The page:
Thanks to record gold prices, hundreds of small-scale mining operations are proliferating along the northeastern shoulder of South America. Small-scale miners produced a record of nearly 16.5 metric tons of gold in 2009, according to Suriname's government.
Miners are tearing up trees, poisoning creeks with mercury and, in some places, erecting makeshift jungle towns with shops, prostitutes and churches. In their wake is a wasteland, said Dominiek Plouvier, regional representative of the World Wildlife Fund.
"All the top soil has been removed, it's finished," Plouvier said. "This ecosystem is very fragile. It is very difficult to get it back in these areas."
The miners, many of them illegal migrants from Brazil, are scattered throughout the northern Amazon basin, occasionally fleeing crackdowns by police or the military in Venezuela, French Guiana and Guyana. But nothing seems to stop them in Suriname, a country rich in resources with the weakest law enforcement in the region.
The new government that took power in August is expected to at least attempt to address the issue. Vice President Robert Ameerali said they will seek to reduce the use of mercury, which is illegal but widely available to miners who use it to separate gold from ore.
Mining consultant Chris Healy said Suriname should set aside areas for small-scale miners and regulate their activities, providing training and assistance to acquire less-polluting technology.
"You can make all kinds of laws and enforcement," he said. "But there is nobody there to enforce it."
An estimated 14,000 small-scale miners and service providers work in Suriname's interior, said Marieke Heemskerk, a consultant and anthropologist who has tracked mining in the country for years. The rampant and unrestricted subletting of mine concessions is illegal, but it's largely tolerated by the government - and it gives people work.
Mining is a touchy subject in Suriname, which has gained praise over the years from environmentalists for placing limits on logging and setting aside large rainforest preserves. The metal, shipped to refiners in North America and Europe, is one of the main exports in a largely poor country of nearly 500,000 people that is about the size of Georgia. It is an important source of income, particularly for Maroons, the descendants of runaway slaves, and Amerindians in the interior, who make money providing transportation or selling access to their land concessions.
In recent years, small-scale miners have grown more destructive as they use more heavy equipment such as earthmovers - flown into remote spots in the jungle or shipped down rivers - to work faster or in more remote, larger areas.
In a country with few real roads, it is difficult to find the mines. But from the air it's a different story.
Satellite analysis of the scarred earth and diverted waterways shows that miners in Suriname have deforested at least 30,000 hectares (74,000 acres) and damaged more than 2,200 kilometers (1,370 miles) of river over the past decade, Plouvier said. WWF estimates the small-scale mining is also responsible for some 20 tons of mercury entering the environment and posing a risk to people through fish consumption.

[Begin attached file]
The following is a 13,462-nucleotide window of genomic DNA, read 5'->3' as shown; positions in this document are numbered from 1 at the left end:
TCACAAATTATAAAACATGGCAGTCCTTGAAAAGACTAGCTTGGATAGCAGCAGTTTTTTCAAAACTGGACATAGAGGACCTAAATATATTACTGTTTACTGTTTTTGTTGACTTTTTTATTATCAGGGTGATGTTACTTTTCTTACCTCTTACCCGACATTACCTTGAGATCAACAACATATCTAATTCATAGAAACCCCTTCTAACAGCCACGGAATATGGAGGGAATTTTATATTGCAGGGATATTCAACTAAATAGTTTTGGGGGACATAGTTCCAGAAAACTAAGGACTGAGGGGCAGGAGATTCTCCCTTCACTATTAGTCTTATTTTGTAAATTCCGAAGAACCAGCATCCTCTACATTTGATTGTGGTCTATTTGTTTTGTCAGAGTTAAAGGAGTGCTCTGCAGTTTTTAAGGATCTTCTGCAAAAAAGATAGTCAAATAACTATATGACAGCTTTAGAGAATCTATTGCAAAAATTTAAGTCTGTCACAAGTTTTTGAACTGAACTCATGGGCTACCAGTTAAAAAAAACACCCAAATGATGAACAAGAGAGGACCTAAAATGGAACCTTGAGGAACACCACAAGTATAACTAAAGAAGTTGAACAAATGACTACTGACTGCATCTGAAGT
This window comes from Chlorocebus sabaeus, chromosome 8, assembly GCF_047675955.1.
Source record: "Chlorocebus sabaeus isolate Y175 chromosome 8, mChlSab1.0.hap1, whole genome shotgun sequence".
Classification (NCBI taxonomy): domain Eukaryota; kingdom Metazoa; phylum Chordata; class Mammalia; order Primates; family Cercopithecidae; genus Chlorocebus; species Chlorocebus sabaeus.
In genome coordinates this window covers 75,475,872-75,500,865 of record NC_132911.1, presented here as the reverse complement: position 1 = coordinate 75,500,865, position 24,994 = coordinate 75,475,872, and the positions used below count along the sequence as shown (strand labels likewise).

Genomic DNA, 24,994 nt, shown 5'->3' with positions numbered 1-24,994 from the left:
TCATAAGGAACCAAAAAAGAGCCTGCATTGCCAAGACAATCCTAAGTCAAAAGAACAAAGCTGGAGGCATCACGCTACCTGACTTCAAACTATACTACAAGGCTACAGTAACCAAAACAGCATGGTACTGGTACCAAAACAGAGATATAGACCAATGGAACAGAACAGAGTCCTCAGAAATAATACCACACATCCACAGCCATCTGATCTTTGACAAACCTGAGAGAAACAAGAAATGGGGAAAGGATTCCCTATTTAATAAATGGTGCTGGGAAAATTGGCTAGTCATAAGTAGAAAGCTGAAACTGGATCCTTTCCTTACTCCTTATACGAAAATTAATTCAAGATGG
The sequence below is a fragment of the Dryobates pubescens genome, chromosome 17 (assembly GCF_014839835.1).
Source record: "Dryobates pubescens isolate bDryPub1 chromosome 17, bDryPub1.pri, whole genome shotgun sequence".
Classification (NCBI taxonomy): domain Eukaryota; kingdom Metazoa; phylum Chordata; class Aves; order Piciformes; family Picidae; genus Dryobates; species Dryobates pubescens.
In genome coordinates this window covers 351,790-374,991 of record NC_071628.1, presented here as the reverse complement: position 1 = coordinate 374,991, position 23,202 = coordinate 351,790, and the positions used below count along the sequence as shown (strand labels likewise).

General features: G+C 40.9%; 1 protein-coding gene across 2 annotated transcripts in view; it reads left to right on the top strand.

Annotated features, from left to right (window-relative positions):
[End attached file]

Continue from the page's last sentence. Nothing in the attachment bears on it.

Some parts of Suriname have become like the Wild West, only with All-Terrain-Vehicles and satellite dishes.
Associated Press journalists visited a mining area about 100 miles south of the capital Paramaribo, reachable only by boat, followed by a bone-jarring ATV ride through the dense jungle.
All around were the huge telltale piles of discarded soil and open pits. In the middle of a network of trails was a town of sorts. The one-street settlement - more of an outpost in the jungle - was a dusty clearing and a line of simple, plywood structures. There were two markets, two churches and four bars, festooned with small Brazilian flags. In the lull of a rainy afternoon, bored prostitutes sat watching TV until the customers returned. Plastic bottles, beer cans and other trash was strewn about everywhere or smoldering in burning piles.
Ines Aboikonbie, who runs a bar with her Brazilian husband, said the settlement of about 200 will probably move soon along with the miners in search of gold.
The largest gold mine in the country, at Rosebel not far from Nieuw Koffiekamp, is run by Toronto-based IAMGOLD Corp. and employs 1,100 people. The mine produced nearly 12 metric tons of gold last year. But while all mining draws critics, environmentalists are more worried about the damage done by small operators over a wide expanse.
IAMGOLD spokesman Bob Tait said many people - including several hundred it accuses of illegally mining on its concession - prefer the informal sector because they like the flexibility and dream of finding riches. "Sometimes it's hard for us to compete," he said.
Plein, the miner at Nieuw KoffieKamp, is a thin man with a scraggly beard and dreadlocks pulled back behind his head. He said the amount his crew earns depends on how much gold they find and how much fuel they use trying to find it - they might gross $40,000 before paying for the equipment rental and dividing the proceeds. One of the biggest challenges, he said, is finding a place to search amid fierce competition and competing claims on land.
"It's hard," said Plein, a Maroon who grew up in the town of dirt streets and small wooden homes. "But I'm used to it."